TORONTO -- After the Chicago Bulls extended their season on Wednesday, executive vice president Arturas Karnisovas wanted to congratulate Alex Caruso. "AC still coming or no?" he asked a team staffer outside the visitors' locker room at Scotiabank Arena. Moments later, Caruso came running down the hallway, abuzz from their 109-105 victory against the Toronto Raptors in the play-in.
Caruso high-fived Karnisovas, shouted "Yessir!" and entered the locker room to a chorus of cheers. The elimination game, like the Bulls' 2022-23 season, was a bumpy ride. They were down 11 points at halftime, after Fred VanVleet made a halfcourt shot to beat the second-quarter buzzer, and the deficit ballooned to 19 less than three minutes into the third. They came back not only because of extraordinary free-throw defense from DeMar DeRozan's daughter Diar -- Toronto missed half of its 36 free throw attempts and Diar shrieked before all of them -- and a 39-point eruption from Zach LaVine, but because, with Caruso leading the way, they played to their defensive identity.
In 31 minutes, Caruso had three steals and three blocks. He also, late in the third quarter, drew an offensive foul on VanVleet in the backcourt. This was not exactly the turning point, as Chicago's 50-29 run in the final 16 1/2 minutes had already begun, but it took the air out of the building. The play directly led to a LaVine 3, which cut Toronto's lead to eight.
"I think that [third-quarter run] kind of shocked them a little bit and really gave us life and got us back into the game," center Nikola Vucevic said.
Halfway through the fourth, Caruso got his hands on a loose ball and immediately turned it into a layup. On the Bulls' next defensive possession, he made a perfect read against a set play designed to get OG Anunoby a lob and snatched the ball out of the air.
"That's probably my best attribute right now in my game," Caruso said. "It's being able to understand the other team's schemes, players' tendencies and then just competing. I compete at a high level. This is kind of my time of year. This is, at least, in my opinion, this is why I play basketball in the NBA. It's these games late in the year, where details and discipline matter."
From the All-Star break until the end of the regular season, Chicago had the best defense in the NBA. While the Raptors, whose defense was almost as good during that time, improved by adding rim protector Jakob Poeltl at the trade deadline, the Bulls did it a different way: They signed guard Patrick Beverley on the buyout market. Their small, new-ish starting lineup, with Beverley and Caruso next to LaVine, DeRozan and Vucevic, outscored opponents by 14.7 points per 100 possessions and allowed a stifling 100.9 points per 100 possessions. (For reference, the Cleveland Cavaliers' league-best defense allowed 109.9 per 100.)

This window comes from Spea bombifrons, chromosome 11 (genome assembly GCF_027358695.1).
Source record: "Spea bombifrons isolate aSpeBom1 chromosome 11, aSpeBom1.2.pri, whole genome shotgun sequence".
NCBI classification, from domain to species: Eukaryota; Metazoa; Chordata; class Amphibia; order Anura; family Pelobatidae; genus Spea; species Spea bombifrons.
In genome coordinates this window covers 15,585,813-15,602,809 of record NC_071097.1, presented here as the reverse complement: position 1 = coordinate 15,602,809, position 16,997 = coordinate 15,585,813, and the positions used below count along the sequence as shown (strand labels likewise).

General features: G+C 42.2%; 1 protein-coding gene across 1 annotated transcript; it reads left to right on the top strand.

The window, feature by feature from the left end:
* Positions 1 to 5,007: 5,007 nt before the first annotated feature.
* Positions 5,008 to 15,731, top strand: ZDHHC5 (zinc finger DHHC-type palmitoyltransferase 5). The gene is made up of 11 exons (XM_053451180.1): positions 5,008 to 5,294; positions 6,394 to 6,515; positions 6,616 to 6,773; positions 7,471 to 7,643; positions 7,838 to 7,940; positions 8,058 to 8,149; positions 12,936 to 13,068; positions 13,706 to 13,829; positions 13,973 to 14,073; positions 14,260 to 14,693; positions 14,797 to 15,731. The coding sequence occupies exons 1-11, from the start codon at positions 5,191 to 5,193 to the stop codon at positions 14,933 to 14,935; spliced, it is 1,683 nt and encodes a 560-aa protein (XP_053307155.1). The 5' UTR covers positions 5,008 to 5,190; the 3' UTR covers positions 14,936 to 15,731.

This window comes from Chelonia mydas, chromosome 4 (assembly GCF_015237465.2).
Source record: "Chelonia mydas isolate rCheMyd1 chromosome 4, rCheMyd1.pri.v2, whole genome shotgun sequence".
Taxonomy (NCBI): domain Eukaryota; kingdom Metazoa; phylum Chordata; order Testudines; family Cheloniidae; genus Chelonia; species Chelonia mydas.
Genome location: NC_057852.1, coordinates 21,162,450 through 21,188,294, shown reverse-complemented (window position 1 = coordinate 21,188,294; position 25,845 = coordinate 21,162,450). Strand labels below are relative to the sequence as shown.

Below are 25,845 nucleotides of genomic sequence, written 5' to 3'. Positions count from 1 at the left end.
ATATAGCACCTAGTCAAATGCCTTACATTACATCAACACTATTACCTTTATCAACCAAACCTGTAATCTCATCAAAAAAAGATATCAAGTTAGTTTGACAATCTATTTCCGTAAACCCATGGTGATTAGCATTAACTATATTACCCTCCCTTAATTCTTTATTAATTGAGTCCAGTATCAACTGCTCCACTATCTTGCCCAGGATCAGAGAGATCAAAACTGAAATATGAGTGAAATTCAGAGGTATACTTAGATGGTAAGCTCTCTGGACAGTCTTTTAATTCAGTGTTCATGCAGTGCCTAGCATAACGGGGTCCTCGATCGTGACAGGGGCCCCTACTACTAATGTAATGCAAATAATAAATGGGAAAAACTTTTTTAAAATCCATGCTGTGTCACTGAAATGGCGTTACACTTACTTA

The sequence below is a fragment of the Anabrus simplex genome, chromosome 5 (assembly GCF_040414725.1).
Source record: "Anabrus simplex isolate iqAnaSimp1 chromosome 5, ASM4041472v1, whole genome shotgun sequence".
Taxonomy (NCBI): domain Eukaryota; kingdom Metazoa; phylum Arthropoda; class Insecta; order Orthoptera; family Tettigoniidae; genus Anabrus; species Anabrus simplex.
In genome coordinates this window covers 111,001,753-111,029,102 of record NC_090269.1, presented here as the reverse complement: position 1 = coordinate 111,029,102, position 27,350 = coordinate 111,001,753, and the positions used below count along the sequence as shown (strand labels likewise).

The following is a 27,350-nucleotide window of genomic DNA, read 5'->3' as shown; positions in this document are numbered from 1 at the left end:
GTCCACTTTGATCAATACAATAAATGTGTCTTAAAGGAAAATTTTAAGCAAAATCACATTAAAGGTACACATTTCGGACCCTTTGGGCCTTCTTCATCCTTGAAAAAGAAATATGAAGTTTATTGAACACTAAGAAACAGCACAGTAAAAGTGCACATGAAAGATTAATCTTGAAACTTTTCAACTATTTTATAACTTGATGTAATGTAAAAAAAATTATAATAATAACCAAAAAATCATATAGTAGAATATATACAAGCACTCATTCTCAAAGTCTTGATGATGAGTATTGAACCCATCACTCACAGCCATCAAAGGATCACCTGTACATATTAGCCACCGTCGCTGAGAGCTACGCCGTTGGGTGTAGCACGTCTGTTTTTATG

Chicago coach Billy Donovan has been comfortable with Caruso guarding power forwards (he was Pascal Siakam's primary defender) and Beverley switching onto bigs. Toronto coach Nick Nurse compared it to his team's starting lineup from 2019 to 2021, with VanVleet next to Kyle Lowry: "Everybody's like, 'You guys are so dinky,' but those guys both played about 6-6 on the block, even just 'cause of their strength and their IQ and their toughness."
"We're huge in heart," the 6-foot-2 Beverley said. "We might not be the tallest team, but we're real big in heart."
Donovan could have gone away from the small look against Toronto, a team full of big, long wings. Maybe he should have, since neither half started well for Bulls. But they made a push with the 6-foot-6 Derrick Jones Jr. playing "center" in a switch-everything lineup late in the third quarter, and they made a bigger push when with Caruso and Beverley creating chaos in the fourth. The Raptors had a massive advantage on the offensive glass, but Chicago down the stretch dominated the turnover battle and the transition game.
"We feed off those guys, man," DeRozan said, sitting next to LaVine at the podium. "We feed off 'em. It's contagious. It's amazing what they do. It's amazing how much pride they take in being defenders. And with that, with us being the leaders of this team, we gotta follow behind it, we gotta rally behind it. And it's amazing when you see 'em lock up, get steals, make big plays, sacrifice their body, screen-and-rolls, diving for the ball. It definitely gets us going."
There is some irony in Toronto's season ending at the hands of a team that is so handsy. The Raptors' whole deal is pressuring the ball, forcing turnovers and winning the possession game to make up for iffy shooting. The Bulls knocked them out despite shooting 7-for-26 (26.9%) from deep, and even their "good" halfcourt offense was kind of ugly: Instead of inviting Toronto to blitz their stars by running pick-and-rolls over and over, they often simply called for LaVine or DeRozan isolations and let their "two killers," as Caruso called them, bully their way to the basket.
Chicago was far from perfect -- Caruso may be a defensive genius, but he also fouled Siakam on a late 3-pointer up three -- and it would be well served to avoid digging a 19-point hole in Miami on Friday with a playoff berth one line. Once again, though, the Bulls will be up against a team that forces tons of turnovers, takes care of the ball, crashes the glass and shoots poorly. "It's gonna be a desperate game," Caruso said, so they'll need to have the "same mindset" that allowed them to steal a win in Toronto.
"Do or die," he said.